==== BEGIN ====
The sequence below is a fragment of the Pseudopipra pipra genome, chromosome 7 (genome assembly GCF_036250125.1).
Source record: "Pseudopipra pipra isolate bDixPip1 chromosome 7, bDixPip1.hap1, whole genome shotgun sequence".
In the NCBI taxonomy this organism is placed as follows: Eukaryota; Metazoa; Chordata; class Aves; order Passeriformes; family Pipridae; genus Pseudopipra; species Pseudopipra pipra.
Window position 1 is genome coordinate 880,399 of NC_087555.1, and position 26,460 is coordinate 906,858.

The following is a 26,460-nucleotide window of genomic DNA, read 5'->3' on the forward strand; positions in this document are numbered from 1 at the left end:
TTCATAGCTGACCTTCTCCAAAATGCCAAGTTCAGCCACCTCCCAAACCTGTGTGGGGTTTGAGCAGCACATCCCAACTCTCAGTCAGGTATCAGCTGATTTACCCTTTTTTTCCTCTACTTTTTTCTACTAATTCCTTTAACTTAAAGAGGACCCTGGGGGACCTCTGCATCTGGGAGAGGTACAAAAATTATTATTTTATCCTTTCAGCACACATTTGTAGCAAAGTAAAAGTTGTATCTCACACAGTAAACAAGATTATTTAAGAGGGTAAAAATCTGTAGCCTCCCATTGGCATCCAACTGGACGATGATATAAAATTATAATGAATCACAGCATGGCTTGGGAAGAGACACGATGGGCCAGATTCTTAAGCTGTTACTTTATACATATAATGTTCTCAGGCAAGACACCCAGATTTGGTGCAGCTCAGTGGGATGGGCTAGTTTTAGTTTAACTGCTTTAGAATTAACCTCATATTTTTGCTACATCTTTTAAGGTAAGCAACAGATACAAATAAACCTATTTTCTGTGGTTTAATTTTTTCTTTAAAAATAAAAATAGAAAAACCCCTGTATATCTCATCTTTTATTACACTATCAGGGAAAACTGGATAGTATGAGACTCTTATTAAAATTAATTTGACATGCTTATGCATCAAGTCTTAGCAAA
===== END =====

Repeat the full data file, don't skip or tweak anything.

The sequence below is a fragment of the Pseudopipra pipra genome, chromosome 7 (genome assembly GCF_036250125.1).
Source record: "Pseudopipra pipra isolate bDixPip1 chromosome 7, bDixPip1.hap1, whole genome shotgun sequence".
In the NCBI taxonomy this organism is placed as follows: Eukaryota; Metazoa; Chordata; class Aves; order Passeriformes; family Pipridae; genus Pseudopipra; species Pseudopipra pipra.
Window position 1 is genome coordinate 880,399 of NC_087555.1, and position 26,460 is coordinate 906,858.

The following is a 26,460-nucleotide window of genomic DNA, read 5'->3' on the forward strand; positions in this document are numbered from 1 at the left end:
TTCATAGCTGACCTTCTCCAAAATGCCAAGTTCAGCCACCTCCCAAACCTGTGTGGGGTTTGAGCAGCACATCCCAACTCTCAGTCAGGTATCAGCTGATTTACCCTTTTTTTCCTCTACTTTTTTCTACTAATTCCTTTAACTTAAAGAGGACCCTGGGGGACCTCTGCATCTGGGAGAGGTACAAAAATTATTATTTTATCCTTTCAGCACACATTTGTAGCAAAGTAAAAGTTGTATCTCACACAGTAAACAAGATTATTTAAGAGGGTAAAAATCTGTAGCCTCCCATTGGCATCCAACTGGACGATGATATAAAATTATAATGAATCACAGCATGGCTTGGGAAGAGACACGATGGGCCAGATTCTTAAGCTGTTACTTTATACATATAATGTTCTCAGGCAAGACACCCAGATTTGGTGCAGCTCAGTGGGATGGGCTAGTTTTAGTTTAACTGCTTTAGAATTAACCTCATATTTTTGCTACATCTTTTAAGGTAAGCAACAGATACAAATAAACCTATTTTCTGTGGTTTAATTTTTTCTTTAAAAATAAAAATAGAAAAACCCCTGTATATCTCATCTTTTATTACACTATCAGGGAAAACTGGATAGTATGAGACTCTTATTAAAATTAATTTGACATGCTTATGCATCAAGTCTTAGCAAA